P&Y Announces Potential Moose Record

A 194-inch Shiras moose taken in 2015 may surpass a 29-year world record.

Bobby Hebert's Shiras moose is a trophy no matter what its score. (Photo via the Pope & Young Club)

The Pope & Young Club announced a potential world record Shiras moose Monday. Bobby Hebert of Golden, Colo., shot a 194-inch bull Oct. 8, 2015, surpassing the previous record by nearly nine inches.

Hebert took the animal after spending years in pursuit of Shiras moose. He and a friend, Mike, had tried calling in a bull the evening of Oct. 7. The next day’s dawning found the men back in the same area, with Hebert a mere nine yards away from a bull they had nicknamed “Yukon Jack.”

“Mike told me to stand behind some pine trees and he proceeded to walk away. The moose seemed to watch my hunting partner disappear into the trees beyond me and started towards my direction,” Hebert told Pope & Young.

The moose moved closer, grunting as he approached. Hebert loosed an arrow from his recurve when the bull was nine yard away. It ran 40 yards and fell.

The excitement wasn’t over just yet. When Hebert returned with Mike, the bull was standing where it had fallen. He shot again, with the moose running another 35 yards before piling up.

“I literally shed tears of reverence and joy, giving thanks to the Man upstairs,” Hebert said. “I am incredibly grateful to have taken part in this once-in-a-lifetime hunt.”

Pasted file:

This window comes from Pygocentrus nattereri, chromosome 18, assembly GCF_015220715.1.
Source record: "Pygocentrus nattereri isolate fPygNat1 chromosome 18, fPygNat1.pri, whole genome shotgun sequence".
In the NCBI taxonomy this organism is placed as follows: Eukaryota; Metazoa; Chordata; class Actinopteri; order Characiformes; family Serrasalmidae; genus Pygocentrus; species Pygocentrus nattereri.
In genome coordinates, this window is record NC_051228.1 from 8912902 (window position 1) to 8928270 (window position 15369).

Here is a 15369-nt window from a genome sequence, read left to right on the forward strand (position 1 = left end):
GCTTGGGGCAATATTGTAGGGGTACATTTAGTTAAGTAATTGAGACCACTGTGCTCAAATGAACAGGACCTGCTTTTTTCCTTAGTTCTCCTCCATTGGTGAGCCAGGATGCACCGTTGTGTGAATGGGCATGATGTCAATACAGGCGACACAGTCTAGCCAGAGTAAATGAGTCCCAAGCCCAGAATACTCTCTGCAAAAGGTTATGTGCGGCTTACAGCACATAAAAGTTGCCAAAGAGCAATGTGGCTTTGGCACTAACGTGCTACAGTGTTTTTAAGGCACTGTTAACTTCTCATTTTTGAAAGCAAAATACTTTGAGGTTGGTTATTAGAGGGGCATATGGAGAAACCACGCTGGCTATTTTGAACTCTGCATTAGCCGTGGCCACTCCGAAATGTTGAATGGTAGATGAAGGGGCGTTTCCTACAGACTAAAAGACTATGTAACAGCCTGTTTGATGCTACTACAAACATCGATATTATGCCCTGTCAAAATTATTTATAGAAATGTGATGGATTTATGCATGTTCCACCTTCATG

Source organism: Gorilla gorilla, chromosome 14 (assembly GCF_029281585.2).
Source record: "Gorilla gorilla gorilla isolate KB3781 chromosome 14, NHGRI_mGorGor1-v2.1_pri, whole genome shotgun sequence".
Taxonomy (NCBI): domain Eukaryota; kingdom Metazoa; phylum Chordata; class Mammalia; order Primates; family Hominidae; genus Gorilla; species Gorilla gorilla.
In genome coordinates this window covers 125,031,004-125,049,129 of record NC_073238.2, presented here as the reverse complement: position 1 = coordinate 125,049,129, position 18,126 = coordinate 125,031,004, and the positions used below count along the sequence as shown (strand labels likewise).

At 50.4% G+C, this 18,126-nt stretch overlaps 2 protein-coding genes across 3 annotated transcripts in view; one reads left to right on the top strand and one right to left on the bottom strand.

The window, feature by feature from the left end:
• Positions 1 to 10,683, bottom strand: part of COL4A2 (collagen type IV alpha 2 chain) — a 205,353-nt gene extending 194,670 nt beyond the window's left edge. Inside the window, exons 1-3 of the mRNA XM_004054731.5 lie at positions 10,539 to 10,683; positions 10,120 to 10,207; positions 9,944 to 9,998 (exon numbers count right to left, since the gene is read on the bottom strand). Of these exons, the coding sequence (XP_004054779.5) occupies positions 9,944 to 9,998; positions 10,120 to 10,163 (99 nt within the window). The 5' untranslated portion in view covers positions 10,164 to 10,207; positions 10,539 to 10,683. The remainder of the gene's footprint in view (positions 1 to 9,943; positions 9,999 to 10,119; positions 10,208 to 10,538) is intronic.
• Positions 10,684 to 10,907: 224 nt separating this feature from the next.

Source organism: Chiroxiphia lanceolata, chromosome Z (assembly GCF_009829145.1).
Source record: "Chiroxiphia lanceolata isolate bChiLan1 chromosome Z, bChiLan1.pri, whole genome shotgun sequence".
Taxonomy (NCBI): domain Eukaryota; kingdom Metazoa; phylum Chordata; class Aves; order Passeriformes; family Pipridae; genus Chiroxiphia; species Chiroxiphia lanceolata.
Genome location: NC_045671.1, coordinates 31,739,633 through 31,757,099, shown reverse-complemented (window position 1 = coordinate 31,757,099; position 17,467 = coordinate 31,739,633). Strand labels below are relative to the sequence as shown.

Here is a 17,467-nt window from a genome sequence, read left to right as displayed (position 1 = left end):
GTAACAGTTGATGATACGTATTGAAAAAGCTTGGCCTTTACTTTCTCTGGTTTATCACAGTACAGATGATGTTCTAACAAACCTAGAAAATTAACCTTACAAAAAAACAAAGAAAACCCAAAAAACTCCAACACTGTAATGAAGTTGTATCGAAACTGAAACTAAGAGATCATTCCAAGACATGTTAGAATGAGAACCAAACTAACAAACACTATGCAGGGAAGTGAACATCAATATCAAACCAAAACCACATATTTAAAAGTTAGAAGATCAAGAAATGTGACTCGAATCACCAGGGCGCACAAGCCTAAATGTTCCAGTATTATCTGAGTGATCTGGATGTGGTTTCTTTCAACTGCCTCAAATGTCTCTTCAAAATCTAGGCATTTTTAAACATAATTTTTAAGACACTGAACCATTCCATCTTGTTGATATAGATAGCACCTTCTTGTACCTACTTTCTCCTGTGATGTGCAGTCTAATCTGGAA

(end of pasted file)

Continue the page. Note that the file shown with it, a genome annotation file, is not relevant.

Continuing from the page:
Hebert’s bull must still be officially scored by panel judging, but it is on track to break the previous world record Shiras moose by 8 2/8 inches. His Shiras is part of Pope & Young’s 30th Recording Period, which encompasses the two-year span between Jan. 1, 2015, and Dec. 31, 2016. Trophies are held for consideration until the end of the biennium. At that point they are officially scored, with world records proclaimed at the Pope & Young biennial convention and awards banquet.

The previous Shiras moose world record was set in 1987. Richard E. Jones shot a 185 6/8-inch bull in Sheridan County, Wyoming. While both represent massive amounts of bone, they fall short of the world record Canada moose (222 1/8 inches) and Alaska/Yukon moose (249 1/8 inches) recognized by Pope & Young.

 

 

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